Core Values

At ICS success means three things: a comprehensive coherent, curriculum; a strong focus on character, and a student body reflective of our community. This three minute video provides an overview

Our first core value is a coherent, content-rich curriculum that builds college readiness from the earliest grades.

The ICS leadership team understands the importance of bphoto 3eing able to participate in our increasingly interconnected world. Research shows that knowledge of history, geography, literature, art and science is not only central to students’ success in reading, in school, and in life, but also to scoring well on tests. Background knowledge even affects outcomes in math. Yet schools rarely specify the knowledge children need to succeed in further education, or provide a curriculum that delivers it. ICS does.

a thorough, research-based approach that makes good use of contemporary knowledge about curriculum, teaching, learning, and professional development. … the school has the capacity to be an outstanding model for elementary and beginning secondary education in New York City and elsewhere.  – Prof. Aaron Pallas, Teachers College

Our literature and reading instruction is built around the Core Knowledge (“CK”) sequence. New York City and New York State have endorsed CK for its alignment to the Common Core State Standards. Our age appropriate lessons immerse beginning readers in powerful literature, poetry and non-fiction drawn from cultures around the world. They learn about the world as they learn to read.

What you are doing is enormously important—in significant ways more crucial than the work I do with late high school and early college students.  I’m just delighted to know of your vision and to be able to contribute to it any way that I can.  Prof. Roosevelt Montas, Columbia University

To learn more about our approach to other subjects, including math, writing, Spanish, and gym, click here.

Grounded in the knowledge of economic, religious, and geographic forces that have shaped and are transforming our world, our students are prepared to succeed in the most demanding college preparatory high schools. Whether or not their education leads them to international careers in business or government, our graduates will be able to think critically, write clearly, and advocate effectively for themselves and their communities.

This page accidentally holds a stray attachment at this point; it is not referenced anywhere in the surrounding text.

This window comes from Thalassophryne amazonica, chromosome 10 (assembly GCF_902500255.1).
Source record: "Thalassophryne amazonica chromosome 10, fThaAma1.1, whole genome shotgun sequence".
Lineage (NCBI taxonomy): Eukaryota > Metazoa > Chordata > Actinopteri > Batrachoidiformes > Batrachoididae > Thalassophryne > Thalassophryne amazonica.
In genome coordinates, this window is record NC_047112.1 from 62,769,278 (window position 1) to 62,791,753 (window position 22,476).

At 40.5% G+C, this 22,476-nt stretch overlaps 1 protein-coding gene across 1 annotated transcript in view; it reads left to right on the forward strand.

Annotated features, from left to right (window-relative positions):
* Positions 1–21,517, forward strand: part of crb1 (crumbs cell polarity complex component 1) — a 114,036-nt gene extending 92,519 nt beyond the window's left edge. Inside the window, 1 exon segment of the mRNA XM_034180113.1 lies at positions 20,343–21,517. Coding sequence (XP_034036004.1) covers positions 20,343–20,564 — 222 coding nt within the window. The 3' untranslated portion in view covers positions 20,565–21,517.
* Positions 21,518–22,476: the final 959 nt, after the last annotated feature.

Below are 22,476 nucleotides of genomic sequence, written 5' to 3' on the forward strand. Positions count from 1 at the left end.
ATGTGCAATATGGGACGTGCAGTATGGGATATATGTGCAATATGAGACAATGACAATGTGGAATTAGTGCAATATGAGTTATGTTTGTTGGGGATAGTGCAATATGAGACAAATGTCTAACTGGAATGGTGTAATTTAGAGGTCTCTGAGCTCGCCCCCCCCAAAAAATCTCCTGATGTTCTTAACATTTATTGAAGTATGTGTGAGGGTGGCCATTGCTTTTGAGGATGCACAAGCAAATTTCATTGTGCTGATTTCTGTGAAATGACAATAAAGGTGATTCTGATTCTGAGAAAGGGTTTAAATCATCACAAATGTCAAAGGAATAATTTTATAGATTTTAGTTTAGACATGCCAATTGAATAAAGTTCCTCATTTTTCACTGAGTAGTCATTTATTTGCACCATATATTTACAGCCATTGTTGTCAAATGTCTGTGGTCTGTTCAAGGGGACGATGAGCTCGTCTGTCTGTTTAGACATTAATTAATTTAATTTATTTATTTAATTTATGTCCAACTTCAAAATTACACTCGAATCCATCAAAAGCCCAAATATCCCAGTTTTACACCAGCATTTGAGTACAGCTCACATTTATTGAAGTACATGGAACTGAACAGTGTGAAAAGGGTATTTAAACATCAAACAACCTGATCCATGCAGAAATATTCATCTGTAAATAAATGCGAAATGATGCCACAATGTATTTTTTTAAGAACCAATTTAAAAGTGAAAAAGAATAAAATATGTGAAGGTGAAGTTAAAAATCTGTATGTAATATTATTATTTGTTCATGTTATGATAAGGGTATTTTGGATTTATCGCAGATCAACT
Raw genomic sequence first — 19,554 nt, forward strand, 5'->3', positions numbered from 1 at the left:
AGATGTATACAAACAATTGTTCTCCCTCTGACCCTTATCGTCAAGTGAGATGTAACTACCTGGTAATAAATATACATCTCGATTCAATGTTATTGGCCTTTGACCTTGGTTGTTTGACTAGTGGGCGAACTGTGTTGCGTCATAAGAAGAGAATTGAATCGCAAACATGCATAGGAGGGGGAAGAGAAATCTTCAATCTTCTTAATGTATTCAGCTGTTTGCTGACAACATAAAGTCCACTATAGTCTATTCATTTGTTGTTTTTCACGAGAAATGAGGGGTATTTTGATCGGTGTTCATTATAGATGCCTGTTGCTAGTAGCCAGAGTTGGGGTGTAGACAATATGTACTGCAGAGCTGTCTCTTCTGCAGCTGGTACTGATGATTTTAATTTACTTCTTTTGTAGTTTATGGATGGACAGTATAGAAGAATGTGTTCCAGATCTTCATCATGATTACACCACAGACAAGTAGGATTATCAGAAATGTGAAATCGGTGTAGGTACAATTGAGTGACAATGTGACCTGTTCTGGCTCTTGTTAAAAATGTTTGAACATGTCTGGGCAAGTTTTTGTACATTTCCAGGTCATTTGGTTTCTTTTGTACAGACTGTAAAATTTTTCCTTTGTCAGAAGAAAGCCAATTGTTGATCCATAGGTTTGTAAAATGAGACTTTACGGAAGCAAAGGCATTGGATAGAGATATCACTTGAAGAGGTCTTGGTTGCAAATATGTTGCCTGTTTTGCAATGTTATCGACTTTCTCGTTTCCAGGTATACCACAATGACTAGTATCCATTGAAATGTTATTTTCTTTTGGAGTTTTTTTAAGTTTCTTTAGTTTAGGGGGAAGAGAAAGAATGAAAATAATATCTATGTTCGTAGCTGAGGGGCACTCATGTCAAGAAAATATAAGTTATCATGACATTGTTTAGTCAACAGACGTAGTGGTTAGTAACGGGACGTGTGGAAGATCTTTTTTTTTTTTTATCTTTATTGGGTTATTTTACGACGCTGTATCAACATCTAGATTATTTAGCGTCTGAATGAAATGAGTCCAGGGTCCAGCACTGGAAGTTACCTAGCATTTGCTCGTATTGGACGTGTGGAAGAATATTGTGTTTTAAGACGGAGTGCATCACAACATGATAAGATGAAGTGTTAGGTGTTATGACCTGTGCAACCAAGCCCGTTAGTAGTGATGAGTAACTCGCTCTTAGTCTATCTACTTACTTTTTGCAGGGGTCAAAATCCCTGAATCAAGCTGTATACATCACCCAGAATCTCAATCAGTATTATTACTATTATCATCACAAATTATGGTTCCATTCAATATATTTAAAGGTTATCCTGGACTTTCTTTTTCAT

ICS’s second core value is strength of character. Martin Luther King Jr. wrote that “Education must enable one to sift and weigh evidence, to discern the true from the false, the real from the unreal, and the facts from the fiction.” But, he continued, “…we must remember that intelligence is not enough. Intelligence plus character–that is the goal of true education.”

As a parent and former NYC public school teacher, I can think of few people in whom I would have greater confidence to build an outstanding and compassionate school than Matthew.  Jennifer Ford, Co-Founder, Bent On Learning

Intimately linked to academics at ICS are the virtues we cultivate in our students. Knowledge of literature, arts, science and history alone, as important as it is, won’t help our students live successful lives. For how does their knowledge of the three branches of government benefit them, if our graduates cannot listen respectfully to another person’s views, and incorporate them into their own thinking? Their ‘book learning’ must be complemented by personal habits and values. Habits like empathy, curiosity and persistence. Values like courage, honesty and respect.

Our yoga classes teach the values of self-control and inner-calm, while participating in local gardens will  not only teach science and math, but also the value of community and collaboration.

Like Dr. King, researchers at the University of Pennsylvania have recognized that character strength has as much impact on students’ success as academic knowledge. Instilling and measuring these qualities is important to ICS. We expect our school environment to reflect these strengths, which are essential to develop in our children.

Our third core value is diversity.  Many New York City neighborhoods are economically and racially segregated. And their public elementary schools often reflect this. To pick just one example in Brooklyn, the Vinegar Hill/Dumbo census tract has a median household income of $163,000; the nescreen-shot-2016-09-18-at-9-21-08-pmxt district over, near Navy and York Streets has a household income of $18,700. Children from these two neighborhoods rarely attend school together and miss a critical opportunity to develop together and come to know each other well. As indicated in the table the right, ICS is committed to changing that dynamic.

Matthew Levey of the International Charter School of New York in Brooklyn and Jon Rosenberg of the Hebrew Public charter network have emerged as some of the few local charter leaders explicitly invested in creating more diverse schools  – Eliza Shapiro, Politico

Schools that enroll students from across economic backgrounds also offer concrete academic benefits – they see more of their students succeed. Nearly half the children who attend Department of Defense (DoD) schools are poor. Half are black or Hispanic.  But on national tests of 4th and 8th graders, their Hispanic, black and white students outscore their non-DoD counterparts in English and Math. And they do the same on their SATs. For more examples of diverse schools where all children succeed, click here.

These three core  values–a rigorous, content rich curriculum, character strength and a diverse student body- support a world-class public school.